Pilgrims who visited the Holy Land between the IV and VII century

THE ANONYMOUS PILGRIM
OF BORDEAUX (333 A.D.)

The earliest Christian description of the Holy Places

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Map IV: Jerusalem


Detailed map
of the city of Jerusalem
as described by the Bordeaux pilgrim


click on any locality name in the map
to view the corresponding
section of the text

Comments

The description of Jerusalem, though wanting in fulness, is a very detailed one. The city of Jerusalem is well the same as the Roman Colonia Aelia Capitolina, founded by the Emperor Hadrian in 135 A. D. Two statues of the founder stand on the Temple Mount and some pagan places are still to be seen. What is new in Jerusalem, at that time, is the feverish building activity in some Christian Holy Places: that is around the Golgotha and the Holy Sepulcher, in the very middle of the city, and at the place of the Ascension on the Mount of Olives. These works required a special order by the Emperor himself (iussu Constantini), especially for the first one, because a pagan temple dedicated to Aphrodite stood exactly on the spot of the Golgotha. The great Historian Eusebius, bishop of Caesarea, recounts how Macarius, bishop of Jerusalem, managed to obtain from the Emperor a permission to destroy the pagan temple and to build a Christian basilica. A later tradition gives credit to St. Elena, Constantine mother, for the finding of the True Cross and the building itself. A Jewish tradition mentioned by the pilgrim is the meeting the Jews perform annually around a perforated stone in the ruins of the Solomon Temple.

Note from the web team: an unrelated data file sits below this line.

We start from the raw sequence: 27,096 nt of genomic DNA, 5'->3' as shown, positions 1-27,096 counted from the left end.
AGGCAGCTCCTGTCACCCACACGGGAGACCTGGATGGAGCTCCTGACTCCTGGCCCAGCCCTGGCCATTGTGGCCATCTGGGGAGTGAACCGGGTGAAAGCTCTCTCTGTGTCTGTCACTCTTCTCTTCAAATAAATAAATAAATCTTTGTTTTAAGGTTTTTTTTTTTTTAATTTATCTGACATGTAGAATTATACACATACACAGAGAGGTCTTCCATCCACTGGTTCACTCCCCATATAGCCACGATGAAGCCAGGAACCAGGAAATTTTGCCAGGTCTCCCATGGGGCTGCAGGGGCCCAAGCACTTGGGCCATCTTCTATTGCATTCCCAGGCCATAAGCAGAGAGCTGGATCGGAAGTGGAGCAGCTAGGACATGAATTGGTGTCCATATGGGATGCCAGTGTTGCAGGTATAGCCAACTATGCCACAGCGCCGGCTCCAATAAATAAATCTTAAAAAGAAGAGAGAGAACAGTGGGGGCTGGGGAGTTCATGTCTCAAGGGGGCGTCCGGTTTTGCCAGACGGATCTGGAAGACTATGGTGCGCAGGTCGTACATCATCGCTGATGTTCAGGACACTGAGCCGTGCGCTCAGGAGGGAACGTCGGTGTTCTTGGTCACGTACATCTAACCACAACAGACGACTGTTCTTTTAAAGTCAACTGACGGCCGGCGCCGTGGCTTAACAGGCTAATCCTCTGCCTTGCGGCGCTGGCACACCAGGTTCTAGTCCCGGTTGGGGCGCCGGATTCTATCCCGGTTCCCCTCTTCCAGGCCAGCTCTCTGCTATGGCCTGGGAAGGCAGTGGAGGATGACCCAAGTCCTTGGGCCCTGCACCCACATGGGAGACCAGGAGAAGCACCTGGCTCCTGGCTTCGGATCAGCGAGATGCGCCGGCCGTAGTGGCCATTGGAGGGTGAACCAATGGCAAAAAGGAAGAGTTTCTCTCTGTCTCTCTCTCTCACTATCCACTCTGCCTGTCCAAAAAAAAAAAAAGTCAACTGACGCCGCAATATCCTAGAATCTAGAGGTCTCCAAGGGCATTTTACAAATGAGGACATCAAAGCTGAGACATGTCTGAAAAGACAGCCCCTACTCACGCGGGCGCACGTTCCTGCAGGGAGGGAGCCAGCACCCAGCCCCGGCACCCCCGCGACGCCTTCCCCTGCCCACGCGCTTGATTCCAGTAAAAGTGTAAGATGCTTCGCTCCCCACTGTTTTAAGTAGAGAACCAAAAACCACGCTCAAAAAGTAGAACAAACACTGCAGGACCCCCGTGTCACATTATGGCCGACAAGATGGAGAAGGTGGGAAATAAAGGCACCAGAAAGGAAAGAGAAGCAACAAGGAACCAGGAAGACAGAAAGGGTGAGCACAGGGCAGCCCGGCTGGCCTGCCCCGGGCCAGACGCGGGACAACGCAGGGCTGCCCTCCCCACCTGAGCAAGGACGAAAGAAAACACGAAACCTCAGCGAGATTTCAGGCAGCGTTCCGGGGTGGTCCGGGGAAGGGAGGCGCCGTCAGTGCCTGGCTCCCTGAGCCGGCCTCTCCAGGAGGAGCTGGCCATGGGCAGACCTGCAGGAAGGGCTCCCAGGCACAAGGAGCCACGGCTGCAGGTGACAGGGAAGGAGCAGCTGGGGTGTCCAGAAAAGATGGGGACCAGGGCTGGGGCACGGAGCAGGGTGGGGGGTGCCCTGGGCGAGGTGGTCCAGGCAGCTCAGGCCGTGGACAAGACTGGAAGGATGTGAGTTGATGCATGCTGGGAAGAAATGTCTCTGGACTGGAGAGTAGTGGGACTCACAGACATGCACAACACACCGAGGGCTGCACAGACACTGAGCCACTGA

The Text

There are in Jerusalem two large pools (piscinae) at the side of the temple. . . [follows]

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